Paying for legal fees doesn’t have to break the bank

Whether a business is just starting out, or already established, legal advice will be required at some stage. But with the running of a business already an expensive task, the cost of accessing quality legal advice can be a huge financial burden.

As a result, many SMEs are often afraid to seek the help of a professional lawyer. With the Legal Services Board’s latest research finding that half of small businesses only use legal advisors as a last resort due to the fees involved. Stephen Attree, managing partner at MLP Law, looks at the importance of using quality services and how businesses can access legal advice on a budget.

During the lifecycle of a business, legal issues will arise – perhaps there has been a breach of contract by a client, or a disgruntled employee is claiming unfair dismissal. When it comes to addressing legal matters such as this, there is a general fear amongst small businesses about the fees involved to bring in expert advice. 

This fear can force some to adopt DIY methods to try and solve their legal situations, rather than opting to bring in a professional. However, this is a risky route to take and more often than not will actually cause the problem to escalate, sometimes even costing more to solve than if a lawyer was appointed at the start.

The growth of the unregulated market

In some cases, businesses may recognise the need to source legal advice when an issue occurs. But when funds are restrictive, this needs to be at a cost that suits them and won’t break the bank. As a result, companies are finding and accessing services in new ways and there is a now a growing unregulated market.

New types of organisations are popping up which are providing a range of professional business services, including HR, accountancy and legal advice, often at a lower price than most registered law firms. These companies are unregulated and can only provide what’s known as ‘non-reserved activities’. This includes will writing, most employment law and providing general legal advice.

The dangers of using unregulated services

The problem with using such organisations lies in the fact that these non-lawyer companies can operate without any formal training or qualifications. So there is no guarantee that the services they are providing are of great quality or are actually accurate.

For example, when these companies are providing legal advice, it is often copied from a stock template that doesn’t necessarily bear any relation to the paying client. Worse still, this information may not be up-to-date, particularly when it comes to areas such as distance selling, consumer regulations and e-commerce, which are all regularly updated and amended.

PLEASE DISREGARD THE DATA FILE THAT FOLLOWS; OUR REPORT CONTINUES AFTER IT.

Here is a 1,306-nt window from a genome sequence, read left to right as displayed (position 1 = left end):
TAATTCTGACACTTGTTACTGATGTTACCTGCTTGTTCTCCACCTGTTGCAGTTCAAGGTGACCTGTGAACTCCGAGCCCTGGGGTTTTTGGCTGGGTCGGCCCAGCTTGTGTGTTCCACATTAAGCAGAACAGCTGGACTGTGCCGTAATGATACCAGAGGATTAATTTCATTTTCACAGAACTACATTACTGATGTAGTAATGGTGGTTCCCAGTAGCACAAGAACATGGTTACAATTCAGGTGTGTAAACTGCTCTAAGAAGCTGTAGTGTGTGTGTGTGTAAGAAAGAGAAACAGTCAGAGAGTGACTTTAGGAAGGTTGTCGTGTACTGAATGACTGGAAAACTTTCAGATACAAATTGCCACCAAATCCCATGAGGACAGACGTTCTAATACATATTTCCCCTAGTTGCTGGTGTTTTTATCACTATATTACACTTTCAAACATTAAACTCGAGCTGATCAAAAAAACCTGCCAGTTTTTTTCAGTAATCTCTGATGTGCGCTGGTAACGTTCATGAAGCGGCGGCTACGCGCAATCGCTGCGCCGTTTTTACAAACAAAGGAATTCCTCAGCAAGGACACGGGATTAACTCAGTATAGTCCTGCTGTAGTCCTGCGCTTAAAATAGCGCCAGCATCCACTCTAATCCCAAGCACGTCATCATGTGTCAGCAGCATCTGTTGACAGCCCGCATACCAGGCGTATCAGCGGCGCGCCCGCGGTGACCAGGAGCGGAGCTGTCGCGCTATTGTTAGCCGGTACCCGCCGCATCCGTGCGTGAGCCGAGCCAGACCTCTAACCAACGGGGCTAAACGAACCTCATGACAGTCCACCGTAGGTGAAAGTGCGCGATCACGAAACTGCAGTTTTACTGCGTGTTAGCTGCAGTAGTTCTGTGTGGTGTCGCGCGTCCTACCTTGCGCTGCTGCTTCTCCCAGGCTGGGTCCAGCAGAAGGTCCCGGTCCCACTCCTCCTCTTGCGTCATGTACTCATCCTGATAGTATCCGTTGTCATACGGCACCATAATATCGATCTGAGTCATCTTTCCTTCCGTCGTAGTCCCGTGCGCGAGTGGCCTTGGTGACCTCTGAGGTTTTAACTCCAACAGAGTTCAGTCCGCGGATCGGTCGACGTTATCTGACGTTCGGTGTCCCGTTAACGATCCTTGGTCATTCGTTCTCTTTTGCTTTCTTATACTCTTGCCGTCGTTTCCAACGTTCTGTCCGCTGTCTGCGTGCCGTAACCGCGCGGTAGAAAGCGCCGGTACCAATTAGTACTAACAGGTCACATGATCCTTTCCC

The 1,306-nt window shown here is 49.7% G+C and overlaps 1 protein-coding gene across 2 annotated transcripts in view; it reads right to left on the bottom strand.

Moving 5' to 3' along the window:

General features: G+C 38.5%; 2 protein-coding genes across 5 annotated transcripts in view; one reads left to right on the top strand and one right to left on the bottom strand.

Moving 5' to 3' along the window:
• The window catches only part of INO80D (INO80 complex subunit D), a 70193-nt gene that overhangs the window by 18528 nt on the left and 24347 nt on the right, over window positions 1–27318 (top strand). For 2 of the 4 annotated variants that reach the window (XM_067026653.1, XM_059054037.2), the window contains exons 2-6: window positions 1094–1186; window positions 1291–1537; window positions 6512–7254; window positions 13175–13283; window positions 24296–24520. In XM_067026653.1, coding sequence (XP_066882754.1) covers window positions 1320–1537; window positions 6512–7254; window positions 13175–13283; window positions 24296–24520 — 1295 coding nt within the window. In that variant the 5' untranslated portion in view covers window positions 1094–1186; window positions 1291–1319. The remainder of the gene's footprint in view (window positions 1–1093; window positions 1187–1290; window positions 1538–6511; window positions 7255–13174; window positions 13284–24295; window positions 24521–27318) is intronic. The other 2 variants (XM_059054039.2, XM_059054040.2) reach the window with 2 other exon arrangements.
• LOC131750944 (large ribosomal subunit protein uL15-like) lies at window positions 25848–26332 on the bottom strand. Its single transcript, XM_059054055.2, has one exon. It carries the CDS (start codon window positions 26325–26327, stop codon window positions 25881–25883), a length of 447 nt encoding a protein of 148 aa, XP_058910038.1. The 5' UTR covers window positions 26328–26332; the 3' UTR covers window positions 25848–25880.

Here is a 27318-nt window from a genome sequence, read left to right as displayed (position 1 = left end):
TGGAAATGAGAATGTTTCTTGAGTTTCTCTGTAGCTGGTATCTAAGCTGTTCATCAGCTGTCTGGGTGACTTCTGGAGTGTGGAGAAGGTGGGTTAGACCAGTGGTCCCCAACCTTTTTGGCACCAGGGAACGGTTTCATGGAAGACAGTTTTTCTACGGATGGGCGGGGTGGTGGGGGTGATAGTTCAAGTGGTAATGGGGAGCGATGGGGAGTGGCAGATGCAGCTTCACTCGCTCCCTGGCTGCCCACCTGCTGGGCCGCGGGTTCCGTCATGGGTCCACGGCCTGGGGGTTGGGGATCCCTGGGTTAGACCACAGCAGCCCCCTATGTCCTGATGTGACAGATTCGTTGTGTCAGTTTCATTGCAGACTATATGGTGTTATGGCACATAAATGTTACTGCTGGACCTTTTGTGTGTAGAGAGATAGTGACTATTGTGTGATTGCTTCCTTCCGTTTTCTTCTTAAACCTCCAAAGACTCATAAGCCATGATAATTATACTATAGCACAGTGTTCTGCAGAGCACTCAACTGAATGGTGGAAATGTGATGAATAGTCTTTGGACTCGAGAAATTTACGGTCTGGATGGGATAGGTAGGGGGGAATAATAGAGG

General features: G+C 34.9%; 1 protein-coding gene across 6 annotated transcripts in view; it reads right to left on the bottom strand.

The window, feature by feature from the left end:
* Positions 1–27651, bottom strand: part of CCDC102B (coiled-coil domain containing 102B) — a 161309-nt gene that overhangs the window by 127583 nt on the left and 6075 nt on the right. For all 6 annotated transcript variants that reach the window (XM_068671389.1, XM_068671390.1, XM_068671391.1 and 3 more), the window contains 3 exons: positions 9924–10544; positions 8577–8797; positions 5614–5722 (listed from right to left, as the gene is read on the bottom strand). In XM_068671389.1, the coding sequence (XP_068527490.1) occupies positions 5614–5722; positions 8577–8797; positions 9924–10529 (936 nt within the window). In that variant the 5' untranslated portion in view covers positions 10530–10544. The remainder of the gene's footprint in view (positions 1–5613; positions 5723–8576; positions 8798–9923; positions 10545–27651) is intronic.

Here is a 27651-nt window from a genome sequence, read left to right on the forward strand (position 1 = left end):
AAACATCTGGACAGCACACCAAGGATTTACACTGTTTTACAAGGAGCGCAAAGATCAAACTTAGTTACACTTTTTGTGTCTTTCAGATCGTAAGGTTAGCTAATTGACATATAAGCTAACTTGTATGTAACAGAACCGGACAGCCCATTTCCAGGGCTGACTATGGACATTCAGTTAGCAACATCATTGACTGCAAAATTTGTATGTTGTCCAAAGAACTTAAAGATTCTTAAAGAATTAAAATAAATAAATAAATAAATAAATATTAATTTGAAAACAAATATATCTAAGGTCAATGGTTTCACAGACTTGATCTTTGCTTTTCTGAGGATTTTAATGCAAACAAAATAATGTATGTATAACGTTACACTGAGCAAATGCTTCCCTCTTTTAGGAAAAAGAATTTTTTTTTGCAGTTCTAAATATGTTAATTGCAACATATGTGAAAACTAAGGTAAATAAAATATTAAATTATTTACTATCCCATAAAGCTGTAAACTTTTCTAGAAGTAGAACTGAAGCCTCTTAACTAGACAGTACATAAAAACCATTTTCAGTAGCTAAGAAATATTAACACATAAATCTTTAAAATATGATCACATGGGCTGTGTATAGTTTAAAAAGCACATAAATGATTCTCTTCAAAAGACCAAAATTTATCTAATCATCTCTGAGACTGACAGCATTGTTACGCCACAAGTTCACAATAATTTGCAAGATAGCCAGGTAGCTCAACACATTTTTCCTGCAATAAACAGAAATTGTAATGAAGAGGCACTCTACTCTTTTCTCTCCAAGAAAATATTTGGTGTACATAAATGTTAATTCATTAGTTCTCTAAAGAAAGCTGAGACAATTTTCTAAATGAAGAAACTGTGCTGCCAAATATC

Quality assurance can only be guaranteed by a professional law firm. These firms are subject to formal regulations set by one of the eight legal regulators – depending on the area of law the firm operates in – and can provide key services known as ‘reserved legal activities’. These activities include exercising the right to appear before a court, administering oaths, conducting litigation and preparing certain documents relating to conveyancing. These services can’t be provided by non-lawyer companies, so if a business needs to take a client to court over an unpaid invoice or is looking to sell its commercial premises, it will need to bring in a specialist lawyer with experience in that specific area.

Spreading the cost of quality legal advice

Accessing quality and affordable legal services is vital in order for small businesses to grow, and getting the right advice at the right time can save firms money in the long run. The key is to have a constant form of protection in place so that if problems do arise unexpectedly, they can be dealt with quickly and efficiently.

This doesn’t have to be expensive – a number of law firms now offer their services on a retainer basis. Businesses can pay a set fee each month instead of having to pay large costs upfront, and will receive support on a continuous basis. Tailored to the company’s specific needs, they will be given a set number of hours to use each month on services such as employment law, HR, dispute resolution, commercial property and general business law.

Retainer packages help to spread the cost of legal services so that businesses aren’t having to source huge fees all at once. It also gives them peace of mind that they will be fully protected in the event of a legal issue occurring. It’s often said that prevention is better than the cure, so by having measures in place early on, it’s less likely that problems will be as financially damaging.

Businesses should not feel limited to the quality of legal advice they can access because of the fear of incurring large fees. Being forced to take shortcuts can end up creating a bigger, more expensive problem so it’s important that companies know what options are available to them. Freeing up businesses to do business benefits everyone and the cost of legal fees should not be a hindrance.

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